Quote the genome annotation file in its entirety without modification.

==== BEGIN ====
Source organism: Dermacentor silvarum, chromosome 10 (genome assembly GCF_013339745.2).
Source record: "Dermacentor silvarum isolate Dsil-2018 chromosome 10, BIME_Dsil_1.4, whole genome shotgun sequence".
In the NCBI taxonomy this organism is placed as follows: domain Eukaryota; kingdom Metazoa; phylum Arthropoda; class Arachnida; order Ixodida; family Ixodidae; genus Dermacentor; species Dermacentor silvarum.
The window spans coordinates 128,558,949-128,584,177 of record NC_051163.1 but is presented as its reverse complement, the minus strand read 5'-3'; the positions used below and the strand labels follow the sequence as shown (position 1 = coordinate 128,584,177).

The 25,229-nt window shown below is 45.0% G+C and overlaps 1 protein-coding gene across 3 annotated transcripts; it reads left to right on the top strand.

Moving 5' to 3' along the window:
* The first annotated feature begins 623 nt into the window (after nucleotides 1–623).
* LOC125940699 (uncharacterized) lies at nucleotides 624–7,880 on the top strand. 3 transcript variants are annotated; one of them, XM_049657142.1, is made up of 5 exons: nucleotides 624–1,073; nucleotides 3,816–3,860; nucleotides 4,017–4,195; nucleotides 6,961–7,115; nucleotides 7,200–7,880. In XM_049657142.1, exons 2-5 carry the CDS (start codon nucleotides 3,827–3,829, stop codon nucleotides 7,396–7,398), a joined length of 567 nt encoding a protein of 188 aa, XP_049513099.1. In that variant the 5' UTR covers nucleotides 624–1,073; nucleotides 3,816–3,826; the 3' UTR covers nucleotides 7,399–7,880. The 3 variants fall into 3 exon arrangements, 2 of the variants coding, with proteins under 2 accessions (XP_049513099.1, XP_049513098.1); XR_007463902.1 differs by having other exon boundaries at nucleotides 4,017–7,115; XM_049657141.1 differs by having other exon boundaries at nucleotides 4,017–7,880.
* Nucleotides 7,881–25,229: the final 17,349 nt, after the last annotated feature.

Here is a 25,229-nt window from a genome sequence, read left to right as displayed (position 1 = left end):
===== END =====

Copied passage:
Source organism: Dermacentor silvarum, chromosome 10 (genome assembly GCF_013339745.2).
Source record: "Dermacentor silvarum isolate Dsil-2018 chromosome 10, BIME_Dsil_1.4, whole genome shotgun sequence".
In the NCBI taxonomy this organism is placed as follows: domain Eukaryota; kingdom Metazoa; phylum Arthropoda; class Arachnida; order Ixodida; family Ixodidae; genus Dermacentor; species Dermacentor silvarum.
The window spans coordinates 128,558,949-128,584,177 of record NC_051163.1 but is presented as its reverse complement, the minus strand read 5'-3'; the positions used below and the strand labels follow the sequence as shown (position 1 = coordinate 128,584,177).

The 25,229-nt window shown below is 45.0% G+C and overlaps 1 protein-coding gene across 3 annotated transcripts; it reads left to right on the top strand.

Moving 5' to 3' along the window:
* The first annotated feature begins 623 nt into the window (after nucleotides 1–623).
* LOC125940699 (uncharacterized) lies at nucleotides 624–7,880 on the top strand. 3 transcript variants are annotated; one of them, XM_049657142.1, is made up of 5 exons: nucleotides 624–1,073; nucleotides 3,816–3,860; nucleotides 4,017–4,195; nucleotides 6,961–7,115; nucleotides 7,200–7,880. In XM_049657142.1, exons 2-5 carry the CDS (start codon nucleotides 3,827–3,829, stop codon nucleotides 7,396–7,398), a joined length of 567 nt encoding a protein of 188 aa, XP_049513099.1. In that variant the 5' UTR covers nucleotides 624–1,073; nucleotides 3,816–3,826; the 3' UTR covers nucleotides 7,399–7,880. The 3 variants fall into 3 exon arrangements, 2 of the variants coding, with proteins under 2 accessions (XP_049513099.1, XP_049513098.1); XR_007463902.1 differs by having other exon boundaries at nucleotides 4,017–7,115; XM_049657141.1 differs by having other exon boundaries at nucleotides 4,017–7,880.
* Nucleotides 7,881–25,229: the final 17,349 nt, after the last annotated feature.

Here is a 25,229-nt window from a genome sequence, read left to right as displayed (position 1 = left end):